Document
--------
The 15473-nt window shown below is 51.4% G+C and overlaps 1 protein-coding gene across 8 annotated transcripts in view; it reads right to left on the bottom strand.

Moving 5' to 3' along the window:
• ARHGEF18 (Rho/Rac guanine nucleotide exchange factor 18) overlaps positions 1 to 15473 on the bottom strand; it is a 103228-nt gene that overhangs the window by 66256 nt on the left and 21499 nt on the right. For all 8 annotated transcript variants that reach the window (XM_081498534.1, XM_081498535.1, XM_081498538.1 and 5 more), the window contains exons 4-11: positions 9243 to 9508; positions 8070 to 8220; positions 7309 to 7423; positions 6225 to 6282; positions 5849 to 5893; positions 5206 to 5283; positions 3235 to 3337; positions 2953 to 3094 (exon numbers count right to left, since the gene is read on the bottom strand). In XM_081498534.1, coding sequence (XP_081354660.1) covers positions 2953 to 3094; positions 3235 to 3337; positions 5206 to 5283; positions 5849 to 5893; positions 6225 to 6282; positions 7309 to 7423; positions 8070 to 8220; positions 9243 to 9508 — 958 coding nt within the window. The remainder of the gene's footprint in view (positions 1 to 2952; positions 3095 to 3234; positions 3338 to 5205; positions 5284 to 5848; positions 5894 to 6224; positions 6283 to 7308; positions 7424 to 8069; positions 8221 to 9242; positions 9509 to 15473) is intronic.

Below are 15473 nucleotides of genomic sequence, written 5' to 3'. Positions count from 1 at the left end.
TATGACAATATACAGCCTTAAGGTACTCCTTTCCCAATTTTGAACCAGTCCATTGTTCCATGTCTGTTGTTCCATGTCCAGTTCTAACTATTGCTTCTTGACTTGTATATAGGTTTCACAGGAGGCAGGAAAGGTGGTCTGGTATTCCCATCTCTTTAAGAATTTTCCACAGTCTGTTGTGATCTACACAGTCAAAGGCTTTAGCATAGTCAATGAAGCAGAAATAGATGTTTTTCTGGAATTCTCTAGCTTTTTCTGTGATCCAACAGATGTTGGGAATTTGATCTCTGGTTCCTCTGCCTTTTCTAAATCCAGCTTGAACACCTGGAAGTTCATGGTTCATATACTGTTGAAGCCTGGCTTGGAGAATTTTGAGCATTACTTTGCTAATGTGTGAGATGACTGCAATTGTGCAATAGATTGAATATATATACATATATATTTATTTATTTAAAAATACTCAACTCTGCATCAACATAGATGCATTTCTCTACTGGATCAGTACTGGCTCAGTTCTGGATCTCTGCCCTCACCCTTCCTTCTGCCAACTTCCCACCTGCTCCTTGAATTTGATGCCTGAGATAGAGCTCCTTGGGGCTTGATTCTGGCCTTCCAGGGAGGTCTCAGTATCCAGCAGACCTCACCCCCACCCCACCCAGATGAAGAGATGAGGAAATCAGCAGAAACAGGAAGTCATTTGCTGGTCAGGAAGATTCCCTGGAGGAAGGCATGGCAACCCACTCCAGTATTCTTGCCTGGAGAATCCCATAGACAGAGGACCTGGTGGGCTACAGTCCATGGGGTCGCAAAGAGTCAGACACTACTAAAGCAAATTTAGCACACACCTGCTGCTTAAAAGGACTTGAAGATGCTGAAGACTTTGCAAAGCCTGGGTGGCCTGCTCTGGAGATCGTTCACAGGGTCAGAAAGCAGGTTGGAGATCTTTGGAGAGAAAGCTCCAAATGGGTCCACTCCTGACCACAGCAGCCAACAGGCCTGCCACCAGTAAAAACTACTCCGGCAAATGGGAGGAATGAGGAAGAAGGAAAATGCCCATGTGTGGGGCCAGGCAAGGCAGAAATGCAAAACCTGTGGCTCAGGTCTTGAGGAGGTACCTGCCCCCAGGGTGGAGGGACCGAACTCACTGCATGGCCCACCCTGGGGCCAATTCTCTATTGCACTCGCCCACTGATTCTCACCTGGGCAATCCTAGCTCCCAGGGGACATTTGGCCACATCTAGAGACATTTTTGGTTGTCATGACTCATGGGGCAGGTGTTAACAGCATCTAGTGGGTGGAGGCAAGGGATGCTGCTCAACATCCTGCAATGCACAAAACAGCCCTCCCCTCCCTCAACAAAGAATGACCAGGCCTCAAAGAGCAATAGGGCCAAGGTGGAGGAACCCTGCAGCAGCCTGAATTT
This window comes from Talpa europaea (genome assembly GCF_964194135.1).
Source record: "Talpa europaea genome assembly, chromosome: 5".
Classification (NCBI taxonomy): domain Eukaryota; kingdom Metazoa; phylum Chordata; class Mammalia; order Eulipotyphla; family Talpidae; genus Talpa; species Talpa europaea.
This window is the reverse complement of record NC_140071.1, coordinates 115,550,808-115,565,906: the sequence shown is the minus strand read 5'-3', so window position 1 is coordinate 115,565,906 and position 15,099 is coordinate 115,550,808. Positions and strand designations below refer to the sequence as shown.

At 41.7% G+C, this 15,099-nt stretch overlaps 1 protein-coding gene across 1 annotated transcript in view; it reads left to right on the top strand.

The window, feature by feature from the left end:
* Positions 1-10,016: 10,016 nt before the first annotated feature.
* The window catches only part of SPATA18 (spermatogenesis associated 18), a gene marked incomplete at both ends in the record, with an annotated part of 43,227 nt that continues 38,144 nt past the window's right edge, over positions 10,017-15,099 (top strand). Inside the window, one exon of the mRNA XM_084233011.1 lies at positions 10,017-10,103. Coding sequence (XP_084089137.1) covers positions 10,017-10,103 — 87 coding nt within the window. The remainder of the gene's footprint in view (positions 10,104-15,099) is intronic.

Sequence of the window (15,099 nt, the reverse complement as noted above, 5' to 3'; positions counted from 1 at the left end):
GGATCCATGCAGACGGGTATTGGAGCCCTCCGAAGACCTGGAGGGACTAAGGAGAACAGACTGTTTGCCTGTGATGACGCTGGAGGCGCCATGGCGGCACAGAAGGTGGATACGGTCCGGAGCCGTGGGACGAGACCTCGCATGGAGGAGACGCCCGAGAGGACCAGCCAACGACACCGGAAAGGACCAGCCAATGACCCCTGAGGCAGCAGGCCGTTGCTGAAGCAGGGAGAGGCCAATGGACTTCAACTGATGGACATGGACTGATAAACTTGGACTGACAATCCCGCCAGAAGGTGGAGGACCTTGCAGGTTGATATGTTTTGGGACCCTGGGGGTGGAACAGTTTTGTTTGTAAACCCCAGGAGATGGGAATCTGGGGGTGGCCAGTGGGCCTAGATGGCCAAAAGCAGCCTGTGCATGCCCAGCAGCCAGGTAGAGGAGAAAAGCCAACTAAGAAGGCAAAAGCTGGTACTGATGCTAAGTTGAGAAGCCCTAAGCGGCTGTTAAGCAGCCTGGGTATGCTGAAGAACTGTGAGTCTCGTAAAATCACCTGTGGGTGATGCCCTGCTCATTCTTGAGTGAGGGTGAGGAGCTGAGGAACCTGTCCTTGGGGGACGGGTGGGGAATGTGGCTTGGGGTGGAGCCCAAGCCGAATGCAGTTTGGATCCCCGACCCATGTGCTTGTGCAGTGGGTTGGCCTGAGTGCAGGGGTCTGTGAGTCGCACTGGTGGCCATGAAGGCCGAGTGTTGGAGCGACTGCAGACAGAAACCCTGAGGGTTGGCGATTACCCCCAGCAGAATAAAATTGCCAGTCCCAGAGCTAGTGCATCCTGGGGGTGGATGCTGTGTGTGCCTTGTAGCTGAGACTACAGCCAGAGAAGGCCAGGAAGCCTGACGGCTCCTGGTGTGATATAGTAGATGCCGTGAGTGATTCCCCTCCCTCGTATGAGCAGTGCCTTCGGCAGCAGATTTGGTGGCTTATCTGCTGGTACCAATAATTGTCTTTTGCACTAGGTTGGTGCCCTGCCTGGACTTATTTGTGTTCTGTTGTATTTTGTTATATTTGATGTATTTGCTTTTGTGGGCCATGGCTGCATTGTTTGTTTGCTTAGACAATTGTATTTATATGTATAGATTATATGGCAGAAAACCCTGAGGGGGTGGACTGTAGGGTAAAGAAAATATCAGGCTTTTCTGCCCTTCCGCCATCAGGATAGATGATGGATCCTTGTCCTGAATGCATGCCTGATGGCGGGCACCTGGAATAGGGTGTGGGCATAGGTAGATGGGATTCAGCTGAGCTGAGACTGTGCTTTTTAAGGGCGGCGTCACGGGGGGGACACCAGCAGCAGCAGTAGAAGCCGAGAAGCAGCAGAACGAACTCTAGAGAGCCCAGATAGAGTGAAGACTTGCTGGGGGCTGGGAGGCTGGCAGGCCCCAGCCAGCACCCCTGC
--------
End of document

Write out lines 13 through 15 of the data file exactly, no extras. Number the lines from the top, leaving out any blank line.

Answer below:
* The window catches only part of SPATA18 (spermatogenesis associated 18), a gene marked incomplete at both ends in the record, with an annotated part of 43,227 nt that continues 38,144 nt past the window's right edge, over positions 10,017-15,099 (top strand). Inside the window, one exon of the mRNA XM_084233011.1 lies at positions 10,017-10,103. Coding sequence (XP_084089137.1) covers positions 10,017-10,103 — 87 coding nt within the window. The remainder of the gene's footprint in view (positions 10,104-15,099) is intronic.

Sequence of the window (15,099 nt, the reverse complement as noted above, 5' to 3'; positions counted from 1 at the left end):
GGATCCATGCAGACGGGTATTGGAGCCCTCCGAAGACCTGGAGGGACTAAGGAGAACAGACTGTTTGCCTGTGATGACGCTGGAGGCGCCATGGCGGCACAGAAGGTGGATACGGTCCGGAGCCGTGGGACGAGACCTCGCATGGAGGAGACGCCCGAGAGGACCAGCCAACGACACCGGAAAGGACCAGCCAATGACCCCTGAGGCAGCAGGCCGTTGCTGAAGCAGGGAGAGGCCAATGGACTTCAACTGATGGACATGGACTGATAAACTTGGACTGACAATCCCGCCAGAAGGTGGAGGACCTTGCAGGTTGATATGTTTTGGGACCCTGGGGGTGGAACAGTTTTGTTTGTAAACCCCAGGAGATGGGAATCTGGGGGTGGCCAGTGGGCCTAGATGGCCAAAAGCAGCCTGTGCATGCCCAGCAGCCAGGTAGAGGAGAAAAGCCAACTAAGAAGGCAAAAGCTGGTACTGATGCTAAGTTGAGAAGCCCTAAGCGGCTGTTAAGCAGCCTGGGTATGCTGAAGAACTGTGAGTCTCGTAAAATCACCTGTGGGTGATGCCCTGCTCATTCTTGAGTGAGGGTGAGGAGCTGAGGAACCTGTCCTTGGGGGACGGGTGGGGAATGTGGCTTGGGGTGGAGCCCAAGCCGAATGCAGTTTGGATCCCCGACCCATGTGCTTGTGCAGTGGGTTGGCCTGAGTGCAGGGGTCTGTGAGTCGCACTGGTGGCCATGAAGGCCGAGTGTTGGAGCGACTGCAGACAGAAACCCTGAGGGTTGGCGATTACCCCCAGCAGAATAAAATTGCCAGTCCCAGAGCTAGTGCATCCTGGGGGTGGATGCTGTGTGTGCCTTGTAGCTGAGACTACAGCCAGAGAAGGCCAGGAAGCCTGACGGCTCCTGGTGTGATATAGTAGATGCCGTGAGTGATTCCCCTCCCTCGTATGAGCAGTGCCTTCGGCAGCAGATTTGGTGGCTTATCTGCTGGTACCAATAATTGTCTTTTGCACTAGGTTGGTGCCCTGCCTGGACTTATTTGTGTTCTGTTGTATTTTGTTATATTTGATGTATTTGCTTTTGTGGGCCATGGCTGCATTGTTTGTTTGCTTAGACAATTGTATTTATATGTATAGATTATATGGCAGAAAACCCTGAGGGGGTGGACTGTAGGGTAAAGAAAATATCAGGCTTTTCTGCCCTTCCGCCATCAGGATAGATGATGGATCCTTGTCCTGAATGCATGCCTGATGGCGGGCACCTGGAATAGGGTGTGGGCATAGGTAGATGGGATTCAGCTGAGCTGAGACTGTGCTTTTTAAGGGCGGCGTCACGGGGGGGACACCAGCAGCAGCAGTAGAAGCCGAGAAGCAGCAGAACGAACTCTAGAGAGCCCAGATAGAGTGAAGACTTGCTGGGGGCTGGGAGGCTGGCAGGCCCCAGCCAGCACCCCTGC